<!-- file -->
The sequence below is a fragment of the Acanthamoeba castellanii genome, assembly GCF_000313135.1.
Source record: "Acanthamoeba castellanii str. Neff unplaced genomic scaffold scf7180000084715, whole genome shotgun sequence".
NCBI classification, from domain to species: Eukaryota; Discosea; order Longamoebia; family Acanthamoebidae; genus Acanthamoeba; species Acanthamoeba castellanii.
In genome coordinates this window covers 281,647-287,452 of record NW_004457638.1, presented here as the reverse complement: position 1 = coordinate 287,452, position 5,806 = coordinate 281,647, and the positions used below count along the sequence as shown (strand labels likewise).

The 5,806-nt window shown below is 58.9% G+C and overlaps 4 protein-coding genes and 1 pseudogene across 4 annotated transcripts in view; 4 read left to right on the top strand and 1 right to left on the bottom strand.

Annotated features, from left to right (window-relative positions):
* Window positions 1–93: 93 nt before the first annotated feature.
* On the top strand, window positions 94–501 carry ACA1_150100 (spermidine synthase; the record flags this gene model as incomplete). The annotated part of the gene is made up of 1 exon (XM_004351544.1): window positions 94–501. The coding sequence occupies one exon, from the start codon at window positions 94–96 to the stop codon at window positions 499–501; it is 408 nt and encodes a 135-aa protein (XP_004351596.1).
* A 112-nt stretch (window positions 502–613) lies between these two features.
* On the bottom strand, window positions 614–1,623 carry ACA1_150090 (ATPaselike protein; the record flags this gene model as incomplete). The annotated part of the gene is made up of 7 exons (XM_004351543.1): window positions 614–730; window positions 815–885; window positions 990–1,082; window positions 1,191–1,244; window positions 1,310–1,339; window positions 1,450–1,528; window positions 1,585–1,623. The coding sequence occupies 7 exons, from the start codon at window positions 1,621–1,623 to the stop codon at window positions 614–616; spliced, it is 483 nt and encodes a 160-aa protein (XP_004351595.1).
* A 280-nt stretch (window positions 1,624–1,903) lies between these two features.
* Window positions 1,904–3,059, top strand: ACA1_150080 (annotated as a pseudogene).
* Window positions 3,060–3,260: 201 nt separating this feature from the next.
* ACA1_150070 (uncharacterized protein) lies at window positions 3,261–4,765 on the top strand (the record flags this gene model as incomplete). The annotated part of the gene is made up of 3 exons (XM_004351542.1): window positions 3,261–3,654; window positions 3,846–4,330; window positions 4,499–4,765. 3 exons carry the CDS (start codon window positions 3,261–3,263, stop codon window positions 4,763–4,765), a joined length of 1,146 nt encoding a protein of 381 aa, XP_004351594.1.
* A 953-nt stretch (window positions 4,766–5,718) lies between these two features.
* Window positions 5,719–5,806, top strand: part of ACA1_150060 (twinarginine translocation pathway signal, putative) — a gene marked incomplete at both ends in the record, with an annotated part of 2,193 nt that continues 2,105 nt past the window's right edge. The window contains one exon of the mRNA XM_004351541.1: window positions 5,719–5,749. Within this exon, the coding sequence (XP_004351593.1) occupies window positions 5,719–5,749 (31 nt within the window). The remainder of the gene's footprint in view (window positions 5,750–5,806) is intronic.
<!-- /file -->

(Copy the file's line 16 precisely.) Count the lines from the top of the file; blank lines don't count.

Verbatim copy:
* Window positions 5,719–5,806, top strand: part of ACA1_150060 (twinarginine translocation pathway signal, putative) — a gene marked incomplete at both ends in the record, with an annotated part of 2,193 nt that continues 2,105 nt past the window's right edge. The window contains one exon of the mRNA XM_004351541.1: window positions 5,719–5,749. Within this exon, the coding sequence (XP_004351593.1) occupies window positions 5,719–5,749 (31 nt within the window). The remainder of the gene's footprint in view (window positions 5,750–5,806) is intronic.